The Park

Green Lake’s Eagles

March 2, 2015 7:43am

Face it Greenlakers, living where we do evokes a serious amount of “pinch yourself, I can’t believe we live here” moments. The lake changes so often and even in February we can still see an impressive amount of flora and fauna. I had a moment like this recently when I saw the bald eagles that are often visible on Duck Island or ca-cawing above the lake float effortlessly above the walking path. This made me wonder… how many eagles do we have here in Green Lake? Where do they go in the summer? Why are they here? We asked our go-to nature expert Martin Muller about the eagles.

SG: When are the eagles here in Green Lake? Is it year round?

MM: The eagles usually leave during the summer and nest elsewhere. They return in the fall and usually nest in Woodland Park area.

In our area adult eagles that form a breeding pair will spend most of the year in or near their territory (area defended from other eagles). Outside the breeding season this defense may consist of the adults sitting in high conspicuous perches and calling together as other eagles “trespass.” In spring, males may chase trespassing males, while females will chase trespassing females. Birds of the opposite sex often “flirt.” During winter you will often see immature birds visiting territories. The adult territory owners may escort them away or tolerate them somewhat. Tolerance does not necessarily have to mean this youngster is an offspring of the pair.

Around this time of year the adults get more defensive. Other adults in the area know exactly where every other eagle territory is, and especially after a number of overcast/rainy days, the first sunny afternoon many eagles will ride thermals up to hundreds if not thousands of feet high and check out how everybody else is doing. Trespassers will be chased by territory owners. Sometimes fights will ensue, with adults sometimes locking talons and spiraling to the ground in a “game” of chicken. This is also how immature birds find out where the good territories are. Every time they stray into an adult pair’s air space they will get their “behinds whooped.”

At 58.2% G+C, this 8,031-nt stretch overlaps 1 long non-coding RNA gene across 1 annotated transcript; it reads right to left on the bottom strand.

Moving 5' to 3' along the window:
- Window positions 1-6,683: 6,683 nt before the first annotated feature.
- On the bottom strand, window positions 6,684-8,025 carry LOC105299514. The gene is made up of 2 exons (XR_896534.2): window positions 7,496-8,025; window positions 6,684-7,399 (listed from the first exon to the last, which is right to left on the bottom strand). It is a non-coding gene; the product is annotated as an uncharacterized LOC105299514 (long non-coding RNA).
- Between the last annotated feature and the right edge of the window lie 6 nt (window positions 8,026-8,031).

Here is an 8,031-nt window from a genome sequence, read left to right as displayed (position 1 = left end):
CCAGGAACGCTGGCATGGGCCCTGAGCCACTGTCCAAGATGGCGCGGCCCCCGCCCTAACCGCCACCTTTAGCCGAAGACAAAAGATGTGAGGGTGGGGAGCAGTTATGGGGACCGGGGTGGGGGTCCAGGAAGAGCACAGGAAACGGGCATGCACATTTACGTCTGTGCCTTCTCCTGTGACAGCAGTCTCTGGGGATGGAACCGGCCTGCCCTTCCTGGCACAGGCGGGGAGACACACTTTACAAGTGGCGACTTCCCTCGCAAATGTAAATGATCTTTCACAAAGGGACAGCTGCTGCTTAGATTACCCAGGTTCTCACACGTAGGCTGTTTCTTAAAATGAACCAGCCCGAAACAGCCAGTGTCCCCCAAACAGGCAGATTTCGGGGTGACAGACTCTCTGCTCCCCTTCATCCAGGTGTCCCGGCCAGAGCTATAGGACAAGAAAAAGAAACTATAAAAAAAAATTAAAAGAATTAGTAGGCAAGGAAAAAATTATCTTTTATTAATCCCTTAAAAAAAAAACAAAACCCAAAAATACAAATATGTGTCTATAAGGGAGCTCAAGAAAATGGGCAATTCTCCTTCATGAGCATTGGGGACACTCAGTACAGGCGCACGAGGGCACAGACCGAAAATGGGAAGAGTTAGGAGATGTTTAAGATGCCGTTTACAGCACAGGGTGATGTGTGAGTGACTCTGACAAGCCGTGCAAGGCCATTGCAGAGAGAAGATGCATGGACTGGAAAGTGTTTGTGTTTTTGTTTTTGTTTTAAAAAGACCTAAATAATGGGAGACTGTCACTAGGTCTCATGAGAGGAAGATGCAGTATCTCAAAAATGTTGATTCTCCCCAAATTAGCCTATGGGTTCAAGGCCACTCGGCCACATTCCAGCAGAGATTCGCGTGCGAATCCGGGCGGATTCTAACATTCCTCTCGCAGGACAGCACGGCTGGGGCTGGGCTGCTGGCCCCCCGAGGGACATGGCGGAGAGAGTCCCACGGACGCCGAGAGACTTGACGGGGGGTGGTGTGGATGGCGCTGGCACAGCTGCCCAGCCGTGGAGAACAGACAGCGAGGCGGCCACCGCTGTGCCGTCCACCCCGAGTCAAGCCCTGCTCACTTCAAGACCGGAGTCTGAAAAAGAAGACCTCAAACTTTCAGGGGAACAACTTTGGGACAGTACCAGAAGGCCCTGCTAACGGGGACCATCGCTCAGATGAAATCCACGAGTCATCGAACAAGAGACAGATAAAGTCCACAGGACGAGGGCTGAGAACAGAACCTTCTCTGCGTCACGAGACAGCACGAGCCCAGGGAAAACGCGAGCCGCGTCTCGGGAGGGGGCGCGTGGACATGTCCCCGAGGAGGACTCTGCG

SG: I often see eagles by themselves. Is that normal?

MM: In a healthy population there are numerous non-breeding adults. As soon as a “vacancy” becomes available (a member of a breeding pair disappears/dies) the remaining member of the pair may recruit a new mate. Since adults eagles may spend well over half the year on activities related to raising young (from refurbishing the nest through incubation, rearing of nestlings and fledglings), they can’t afford to go through protracted mourning periods and maybe lose a chance of breeding that year. Back in the early 90s the breeding female in Discovery Park collided with a helicopter over Elliott Bay. The injured bird was fished out of the bay and eventually was used in educational programs, since she had lost the capability to fly (outer third of one wing sheared off). Observers of the Discovery Park eagles (myself included) were concerned that the eagle we saw on the evening news on TV might be the Discovery Park eagle, so we went and checked in the park (in November). We found two adult eagles there (the day after the incident), and assumed it must have been an other adult bird that was injured. Later the next spring when we observed longer and more closely we discovered (by some subtle plumage differences and especially behavior) that there was a new female in Discovery Park after all. Apparently the male had replaced his lost partner within a day.

SG: How can you tell the eagles apart?

MM: Unless the bird has a very distinct feature by which you can identify the individual (and this may be something like a brown spot over one eye on the white head, or a particularly high-pitched voice; or a band or other marker put on the bird by researchers), one should not assume that birds seen in a territory have to be the same birds from one year to another. Or that immatures hanging out with adults have to be their offspring (the exception is when the young raised by a pair leave the nest and stay around for at least a month before striking out on their own in July/August). It takes immature birds between 4 and 6 years to attain adulthood (and the white head and tail and brown body). During those years they can range far and wide but it also is not impossible that they periodically drop in on their parents. But again, if they show up in the spring they will be told to leave in no uncertain terms.

In some areas eagles migrate (because water freezes over and food is less available). That results in congregations of eagles in areas with lots of food during winter. So after early-winter salmon runs along rivers like the Skagit are done, eagles tend to wander down to the river deltas. That’s why you can see several hundred Bald Eagles on the Sagkit and Samish Flats during January-March.